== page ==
Using Jenkins CI/CD for your NodeJS app: Building, Testing and Deploying

Using Jenkins CI/CD for your NodeJS app: Building, Testing and Deploying

jenkins Oct 30, 2017

This is final entry on how I set up my current server architecture. You can find the second blog post here: Setting up Jenkins on your Docker instance for CI/CD

We've already learned how to setup our Jenkins instance running on Docker. This entry will teach you how to run builds, test and then deploy your apps! For this example, we will be deploying a Node application.

Creating the Node Application

If you've already created your Node app, please skip this section.

I'm just going to be creating a very simple Node app, using ExpressJS that will just return us "Hello World". You can follow along or just Fork and then Clone my repo at:

First let's setup our git repo. Using GitHub, create a repository. Grab the ssh url and then clone the freshly created repository: git clone

Now enter the directory and let's setup our package.json by typing npm init. Follow all the CLI prompts to get your package.json file:

  "name": "node-jenkins-app-example",
  "version": "0.0.1",
  "description": "Simple Hello World demo app.",
  "main": "app.js",
  "scripts": {
    "test": "echo \"Error: no test specified\" && exit 1"
  "author": "Harvey Delaney",
  "license": "ISC"

Next, create your app.js file: touch app.js. Now add ExpressJS by typing: npm install --save express.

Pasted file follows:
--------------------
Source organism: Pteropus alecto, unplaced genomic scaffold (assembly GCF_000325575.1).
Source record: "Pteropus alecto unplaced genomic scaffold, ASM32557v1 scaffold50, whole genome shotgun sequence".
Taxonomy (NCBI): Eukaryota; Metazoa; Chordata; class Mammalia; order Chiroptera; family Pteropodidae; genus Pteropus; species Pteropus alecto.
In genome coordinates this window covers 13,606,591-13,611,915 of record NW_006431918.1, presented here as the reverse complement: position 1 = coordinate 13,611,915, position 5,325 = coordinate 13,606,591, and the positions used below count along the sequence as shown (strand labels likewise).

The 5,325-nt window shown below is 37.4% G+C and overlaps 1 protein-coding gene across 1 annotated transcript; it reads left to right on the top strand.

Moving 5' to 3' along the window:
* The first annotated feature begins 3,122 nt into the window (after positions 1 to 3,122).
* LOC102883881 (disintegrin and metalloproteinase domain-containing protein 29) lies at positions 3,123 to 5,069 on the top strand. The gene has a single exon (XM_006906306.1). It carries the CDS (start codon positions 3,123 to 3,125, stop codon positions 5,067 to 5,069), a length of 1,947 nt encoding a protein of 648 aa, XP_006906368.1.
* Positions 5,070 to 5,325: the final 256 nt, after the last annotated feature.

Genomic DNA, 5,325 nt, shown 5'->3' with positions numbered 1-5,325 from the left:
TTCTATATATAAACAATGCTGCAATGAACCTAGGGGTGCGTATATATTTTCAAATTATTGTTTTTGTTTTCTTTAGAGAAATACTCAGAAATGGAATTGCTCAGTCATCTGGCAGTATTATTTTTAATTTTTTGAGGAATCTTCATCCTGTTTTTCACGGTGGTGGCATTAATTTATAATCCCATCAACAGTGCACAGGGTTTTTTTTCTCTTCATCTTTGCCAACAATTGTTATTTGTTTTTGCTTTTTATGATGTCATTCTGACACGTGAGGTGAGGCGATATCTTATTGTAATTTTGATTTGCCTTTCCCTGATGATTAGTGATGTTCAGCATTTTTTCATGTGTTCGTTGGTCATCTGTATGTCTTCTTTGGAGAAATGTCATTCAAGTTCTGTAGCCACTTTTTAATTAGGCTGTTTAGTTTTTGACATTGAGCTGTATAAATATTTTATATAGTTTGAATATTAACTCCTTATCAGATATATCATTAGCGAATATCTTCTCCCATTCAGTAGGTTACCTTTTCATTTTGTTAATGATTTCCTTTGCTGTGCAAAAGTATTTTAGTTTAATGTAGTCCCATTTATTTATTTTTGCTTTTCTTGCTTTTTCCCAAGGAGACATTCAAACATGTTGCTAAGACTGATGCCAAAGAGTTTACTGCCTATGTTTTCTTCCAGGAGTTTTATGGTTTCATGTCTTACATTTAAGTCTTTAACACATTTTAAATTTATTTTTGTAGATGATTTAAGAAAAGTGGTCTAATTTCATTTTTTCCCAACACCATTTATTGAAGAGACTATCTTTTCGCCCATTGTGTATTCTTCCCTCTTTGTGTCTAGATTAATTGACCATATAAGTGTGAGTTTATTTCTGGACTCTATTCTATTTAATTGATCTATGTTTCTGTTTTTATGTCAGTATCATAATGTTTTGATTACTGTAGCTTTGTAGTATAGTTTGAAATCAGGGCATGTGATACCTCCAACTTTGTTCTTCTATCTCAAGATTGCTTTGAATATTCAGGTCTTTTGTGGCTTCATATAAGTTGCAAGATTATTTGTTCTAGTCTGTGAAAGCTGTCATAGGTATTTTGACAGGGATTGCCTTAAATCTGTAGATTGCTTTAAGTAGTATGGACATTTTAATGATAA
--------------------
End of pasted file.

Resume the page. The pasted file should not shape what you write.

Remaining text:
Using the "Hello World" example found on the Express homepage, copy the following in:

const express = require('express')
const app = express()

app.get('/', (req, res) => res.send('Hello World!'))

var server = app.listen(3000, () => {
    console.log("Listening on port " + server.address().port + "...");

Run the app by typing node app.js and hopefully if you go to localhost:3000 it will display "Hello World". How awesome is Express? So quick and easy to get started!

Let's also add some quick tests using Jasmine (this isn't a Jasmine tutorial so I'm gonna run through it quick). Following this blog post:

  • npm install --save-dev node-jasmine
  • npm install --save request
  • Modify the scripts.test script in package.json to be: "test": "jasmine-node spec".
  • package.json should look like:
  "name": "node-jenkins-app-example",
  "version": "1.0.0",
  "description": "",
  "main": "app.js",
  "scripts": {
    "test": "jasmine-node spec"